Each year 1,500 Australians die from skin cancer. Exposure to the sun’s harmful UVA and UVB rays from a young age increases the risk of developing skin cancer later in life.
Discover the best ways to protect your kids from sun damage, and help decrease the risk of the world’s most easily preventable cancer.
Slip on a shirt
If your kids are like most normal kids, they’ll be rolling around in sand and jumping in and out of the water, and standing still for constant reapplications of sunscreen is pure torture. A rash vest or swim shirt in combination with the use of sunscreen can give added protection from the sun’s harmful rays. Made from sun protection fabric with UV tech 50+ fabric, which filters out up to 97.5 per cent of harmful rays, rash vests provide better protection than a normal cotton t-shirt. They are available in a range of designs and colours kids will love.
Slop on sunscreen
Use a reliable sunscreen designed especially for children. Sunscreens can get messy, particularly when you have impatient kids who won’t stand still while you apply it evenly. Opt for a roll-on applicator which is simple and easy for both mum and kids to use. A non-greasy, fragrance-free sunscreen is good for delicate young skin.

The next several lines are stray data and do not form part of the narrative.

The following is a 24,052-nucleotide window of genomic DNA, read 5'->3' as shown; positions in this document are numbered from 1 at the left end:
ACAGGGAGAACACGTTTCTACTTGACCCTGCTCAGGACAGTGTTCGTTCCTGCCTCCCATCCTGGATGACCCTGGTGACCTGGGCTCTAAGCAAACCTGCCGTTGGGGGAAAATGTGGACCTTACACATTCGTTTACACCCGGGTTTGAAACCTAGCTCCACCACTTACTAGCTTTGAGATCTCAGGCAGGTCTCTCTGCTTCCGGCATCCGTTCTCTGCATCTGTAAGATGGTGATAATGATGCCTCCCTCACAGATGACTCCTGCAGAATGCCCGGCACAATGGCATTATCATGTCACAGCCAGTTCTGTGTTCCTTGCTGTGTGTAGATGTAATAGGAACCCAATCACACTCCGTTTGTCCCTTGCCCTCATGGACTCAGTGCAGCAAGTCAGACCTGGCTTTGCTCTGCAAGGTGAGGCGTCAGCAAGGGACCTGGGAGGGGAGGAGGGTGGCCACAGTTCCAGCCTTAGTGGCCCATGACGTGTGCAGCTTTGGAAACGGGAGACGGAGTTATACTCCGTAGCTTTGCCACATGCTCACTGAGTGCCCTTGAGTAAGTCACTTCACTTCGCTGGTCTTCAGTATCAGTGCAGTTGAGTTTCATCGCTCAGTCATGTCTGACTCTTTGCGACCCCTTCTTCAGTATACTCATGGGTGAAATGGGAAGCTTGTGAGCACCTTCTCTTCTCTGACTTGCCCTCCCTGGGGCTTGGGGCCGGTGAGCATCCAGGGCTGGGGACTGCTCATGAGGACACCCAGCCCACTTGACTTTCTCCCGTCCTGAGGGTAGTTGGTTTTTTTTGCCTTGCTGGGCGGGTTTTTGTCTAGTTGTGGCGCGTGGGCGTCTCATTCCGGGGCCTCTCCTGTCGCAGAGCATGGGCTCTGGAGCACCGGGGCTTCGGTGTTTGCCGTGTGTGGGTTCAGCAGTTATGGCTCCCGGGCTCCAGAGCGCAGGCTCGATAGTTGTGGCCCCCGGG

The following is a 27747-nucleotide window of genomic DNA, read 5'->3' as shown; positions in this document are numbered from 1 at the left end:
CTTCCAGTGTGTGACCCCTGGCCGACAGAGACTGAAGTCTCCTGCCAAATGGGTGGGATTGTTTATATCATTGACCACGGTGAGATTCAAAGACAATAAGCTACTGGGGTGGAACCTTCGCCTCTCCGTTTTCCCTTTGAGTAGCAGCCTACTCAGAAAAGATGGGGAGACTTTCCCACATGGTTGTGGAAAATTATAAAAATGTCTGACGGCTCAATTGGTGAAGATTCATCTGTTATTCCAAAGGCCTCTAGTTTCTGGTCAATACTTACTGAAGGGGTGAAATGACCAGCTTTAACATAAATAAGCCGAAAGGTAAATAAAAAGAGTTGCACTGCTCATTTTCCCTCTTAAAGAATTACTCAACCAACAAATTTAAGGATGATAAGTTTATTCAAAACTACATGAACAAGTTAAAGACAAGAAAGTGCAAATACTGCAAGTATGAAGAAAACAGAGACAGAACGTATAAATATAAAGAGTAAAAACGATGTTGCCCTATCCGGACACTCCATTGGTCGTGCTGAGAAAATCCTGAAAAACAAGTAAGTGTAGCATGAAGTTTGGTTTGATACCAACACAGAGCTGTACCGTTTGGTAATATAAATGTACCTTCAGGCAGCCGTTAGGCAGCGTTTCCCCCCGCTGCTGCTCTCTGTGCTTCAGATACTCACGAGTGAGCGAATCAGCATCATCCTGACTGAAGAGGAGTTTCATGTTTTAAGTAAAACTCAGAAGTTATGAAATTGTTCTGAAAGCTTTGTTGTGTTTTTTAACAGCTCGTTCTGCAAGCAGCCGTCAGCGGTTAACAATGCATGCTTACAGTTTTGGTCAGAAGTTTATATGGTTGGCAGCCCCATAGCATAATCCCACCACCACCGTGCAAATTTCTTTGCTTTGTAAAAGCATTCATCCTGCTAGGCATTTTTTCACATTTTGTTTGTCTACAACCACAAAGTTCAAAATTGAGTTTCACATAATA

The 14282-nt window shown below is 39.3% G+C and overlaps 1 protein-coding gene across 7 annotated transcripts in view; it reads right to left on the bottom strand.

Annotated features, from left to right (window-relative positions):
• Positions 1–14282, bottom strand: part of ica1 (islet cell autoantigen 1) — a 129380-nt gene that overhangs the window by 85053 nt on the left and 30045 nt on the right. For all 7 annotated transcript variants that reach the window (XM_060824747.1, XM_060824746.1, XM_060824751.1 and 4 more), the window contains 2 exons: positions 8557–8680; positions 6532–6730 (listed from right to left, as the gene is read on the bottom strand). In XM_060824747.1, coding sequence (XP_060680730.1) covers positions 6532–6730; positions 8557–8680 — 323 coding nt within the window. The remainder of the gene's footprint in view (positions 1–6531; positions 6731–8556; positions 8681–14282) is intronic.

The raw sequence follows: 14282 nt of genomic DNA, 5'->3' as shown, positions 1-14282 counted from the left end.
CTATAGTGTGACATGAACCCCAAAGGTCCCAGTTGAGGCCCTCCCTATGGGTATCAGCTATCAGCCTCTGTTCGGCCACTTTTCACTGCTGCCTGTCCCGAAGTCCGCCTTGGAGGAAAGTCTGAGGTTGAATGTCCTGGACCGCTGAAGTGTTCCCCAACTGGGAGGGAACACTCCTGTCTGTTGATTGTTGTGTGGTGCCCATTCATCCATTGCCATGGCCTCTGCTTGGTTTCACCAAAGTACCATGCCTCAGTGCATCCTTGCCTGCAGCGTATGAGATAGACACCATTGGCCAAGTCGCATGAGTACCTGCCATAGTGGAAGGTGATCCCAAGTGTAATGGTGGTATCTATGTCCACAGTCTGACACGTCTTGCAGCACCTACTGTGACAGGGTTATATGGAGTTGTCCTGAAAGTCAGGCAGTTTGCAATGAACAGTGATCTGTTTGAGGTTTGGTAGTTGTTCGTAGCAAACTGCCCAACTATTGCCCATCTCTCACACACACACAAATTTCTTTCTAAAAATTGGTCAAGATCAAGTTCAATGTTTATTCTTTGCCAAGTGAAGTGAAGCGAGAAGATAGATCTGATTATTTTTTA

Slap on a hat
Not all hats are created equal. Ensuring your kids wear a broad-brimmed hat decreases the amount of harmful UV rays reaching the eyes by approximately 50 per cent. You need to select one with a wide brim, approximately 7.5 centimetres wide, to provide good coverage to your child’s ears, face and the back of their neck. Make sure the hat is a comfortable fit and firm around the brim to prevent it blowing off in a slight breeze.
Wrap on sunnies
Sunglasses are no longer just a fashion statement, they are a necessity for eye protection when outdoors. Many schools are now including sunglasses as part of the school uniform. A good pair of sunnies should protect from UVA and UVB rays.
Pop up a beach tent
Whether on the beach or playing in the backyard, an easy to assemble pop-up beach tent with UV fabric can provide extra protection during the heat of the day. They’re ideal as a wind breaker, give privacy while changing out of swimmers and are a great way of protecting newborns from bright sunlight.
During the hours of 10 a.m. and 2 p.m. (between 11 a.m. and 3 p.m. during daylight savings), crank up the air conditioning and stay indoors. These are the hours where UVB rays are at their most intense, even if it’s cloudy and overcast.
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